Amazon’s growth in 2022 was nearly flat. That never happened before in its quarter-century as an online retailer. However, Amazon’s results illustrate macro movements in online shopping rather than Amazon’s underperformance.
Amazon’s first-party sales were $220 billion in 2022, down 0.9% from 2021. Some of that decline was due to the unfavorable impact of year-over-year foreign exchange rate changes. But even considering the FX impact, 2022 growth was in stark contrast to previous years.
Amazon’s third-party sales - the Amazon marketplace - grew slowest in years too. The company doesn’t report third-party sales, only the fees it collects from the marketplace. But Amazon again increased fees last year, yet third-party revenue it collected grew slower than before. Increased fees but decreased growth mean third-party sales grew slower.
Amazon’s total gross merchandise volume (GMV), including sales by Amazon itself and the marketplace, only grew slightly in 2022 (Amazon doesn’t disclose GMV; growth is estimated from first-party sales, third-party fees, and total paid units growth). It was driven mainly by the marketplace, representing an all-time high of 59% of total units sold in Q4, up from 56% last year.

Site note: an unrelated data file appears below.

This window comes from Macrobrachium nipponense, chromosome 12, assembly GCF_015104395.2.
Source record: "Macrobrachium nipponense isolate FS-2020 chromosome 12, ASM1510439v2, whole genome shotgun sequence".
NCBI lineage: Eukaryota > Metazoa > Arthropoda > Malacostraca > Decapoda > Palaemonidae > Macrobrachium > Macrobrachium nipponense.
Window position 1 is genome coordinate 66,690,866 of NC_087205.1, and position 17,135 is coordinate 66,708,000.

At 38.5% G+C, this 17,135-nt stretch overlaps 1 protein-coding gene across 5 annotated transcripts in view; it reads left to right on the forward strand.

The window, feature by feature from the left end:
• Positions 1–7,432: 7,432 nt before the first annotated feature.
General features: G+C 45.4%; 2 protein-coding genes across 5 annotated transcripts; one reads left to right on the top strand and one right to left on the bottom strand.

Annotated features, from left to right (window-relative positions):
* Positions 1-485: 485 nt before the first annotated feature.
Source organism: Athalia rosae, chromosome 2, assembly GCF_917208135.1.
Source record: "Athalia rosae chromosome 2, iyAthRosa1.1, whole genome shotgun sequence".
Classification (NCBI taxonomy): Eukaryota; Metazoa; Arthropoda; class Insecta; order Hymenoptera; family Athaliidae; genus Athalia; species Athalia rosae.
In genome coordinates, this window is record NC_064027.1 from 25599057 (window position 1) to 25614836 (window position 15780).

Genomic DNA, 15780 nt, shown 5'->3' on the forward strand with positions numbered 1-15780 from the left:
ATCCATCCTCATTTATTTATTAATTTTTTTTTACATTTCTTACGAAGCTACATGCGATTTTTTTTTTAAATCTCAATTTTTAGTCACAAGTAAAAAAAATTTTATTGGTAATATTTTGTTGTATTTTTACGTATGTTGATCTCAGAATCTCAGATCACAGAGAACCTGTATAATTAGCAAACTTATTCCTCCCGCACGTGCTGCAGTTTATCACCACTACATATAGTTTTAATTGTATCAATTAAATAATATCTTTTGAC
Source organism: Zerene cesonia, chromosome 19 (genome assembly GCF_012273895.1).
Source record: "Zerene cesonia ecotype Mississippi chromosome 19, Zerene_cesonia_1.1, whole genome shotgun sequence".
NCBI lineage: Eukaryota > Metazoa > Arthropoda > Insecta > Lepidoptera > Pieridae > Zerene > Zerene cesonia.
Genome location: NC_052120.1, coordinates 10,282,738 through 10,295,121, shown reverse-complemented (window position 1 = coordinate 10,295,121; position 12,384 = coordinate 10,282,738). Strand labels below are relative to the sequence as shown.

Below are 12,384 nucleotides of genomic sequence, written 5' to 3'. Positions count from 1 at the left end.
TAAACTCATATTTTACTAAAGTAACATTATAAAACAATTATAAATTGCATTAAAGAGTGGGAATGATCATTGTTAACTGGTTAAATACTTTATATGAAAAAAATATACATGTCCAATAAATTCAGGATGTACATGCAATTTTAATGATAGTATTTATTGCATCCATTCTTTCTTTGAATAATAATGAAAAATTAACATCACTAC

Amazon’s growth ceiling is e-commerce expansion. It is both driving e-commerce adoption and failing to grow when consumers return to shopping in stores. Some consumers pulling back on discretionary spending also contributed. Thus, in many ways, the lack of growth was out of Amazon’s control. Of course, Amazon sells in over twenty international markets; it performed better in the U.S. than in some other markets, such as Germany, where overall e-commerce spending shrank in 2022.
According to Amazon’s guidance, the first quarter of 2023 will not yet bring growth. The challenge to sellers and brands is that their growth is harder when Amazon is not growing. Yet an even bigger challenge will be maintaining profitability - already last year, Amazon’s advertising business expanded by 21% while sales sagged. More advertising spending and higher fulfillment fees while struggling to find growth is the headwind of 2023.